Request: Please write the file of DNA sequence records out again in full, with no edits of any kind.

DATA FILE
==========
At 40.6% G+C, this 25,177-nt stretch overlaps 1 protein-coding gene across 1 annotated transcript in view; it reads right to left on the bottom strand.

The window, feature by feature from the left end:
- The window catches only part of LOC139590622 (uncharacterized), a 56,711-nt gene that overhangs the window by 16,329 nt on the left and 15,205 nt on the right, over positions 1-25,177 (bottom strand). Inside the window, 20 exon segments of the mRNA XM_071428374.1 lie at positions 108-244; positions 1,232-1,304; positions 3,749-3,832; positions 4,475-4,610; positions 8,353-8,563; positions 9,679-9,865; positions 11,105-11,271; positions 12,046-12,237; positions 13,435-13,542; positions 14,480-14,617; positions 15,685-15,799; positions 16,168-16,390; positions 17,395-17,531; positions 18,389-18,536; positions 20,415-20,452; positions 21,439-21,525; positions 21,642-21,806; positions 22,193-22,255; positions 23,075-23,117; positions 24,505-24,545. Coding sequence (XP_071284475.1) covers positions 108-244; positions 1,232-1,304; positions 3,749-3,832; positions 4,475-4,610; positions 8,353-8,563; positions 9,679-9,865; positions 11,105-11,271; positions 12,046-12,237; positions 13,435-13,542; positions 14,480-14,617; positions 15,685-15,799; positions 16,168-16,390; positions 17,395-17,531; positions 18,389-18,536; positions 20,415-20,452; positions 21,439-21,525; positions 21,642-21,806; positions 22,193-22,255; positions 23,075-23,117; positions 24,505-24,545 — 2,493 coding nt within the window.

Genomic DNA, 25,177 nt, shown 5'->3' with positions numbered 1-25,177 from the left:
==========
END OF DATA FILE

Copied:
At 40.6% G+C, this 25,177-nt stretch overlaps 1 protein-coding gene across 1 annotated transcript in view; it reads right to left on the bottom strand.

The window, feature by feature from the left end:
- The window catches only part of LOC139590622 (uncharacterized), a 56,711-nt gene that overhangs the window by 16,329 nt on the left and 15,205 nt on the right, over positions 1-25,177 (bottom strand). Inside the window, 20 exon segments of the mRNA XM_071428374.1 lie at positions 108-244; positions 1,232-1,304; positions 3,749-3,832; positions 4,475-4,610; positions 8,353-8,563; positions 9,679-9,865; positions 11,105-11,271; positions 12,046-12,237; positions 13,435-13,542; positions 14,480-14,617; positions 15,685-15,799; positions 16,168-16,390; positions 17,395-17,531; positions 18,389-18,536; positions 20,415-20,452; positions 21,439-21,525; positions 21,642-21,806; positions 22,193-22,255; positions 23,075-23,117; positions 24,505-24,545. Coding sequence (XP_071284475.1) covers positions 108-244; positions 1,232-1,304; positions 3,749-3,832; positions 4,475-4,610; positions 8,353-8,563; positions 9,679-9,865; positions 11,105-11,271; positions 12,046-12,237; positions 13,435-13,542; positions 14,480-14,617; positions 15,685-15,799; positions 16,168-16,390; positions 17,395-17,531; positions 18,389-18,536; positions 20,415-20,452; positions 21,439-21,525; positions 21,642-21,806; positions 22,193-22,255; positions 23,075-23,117; positions 24,505-24,545 — 2,493 coding nt within the window.

Genomic DNA, 25,177 nt, shown 5'->3' with positions numbered 1-25,177 from the left: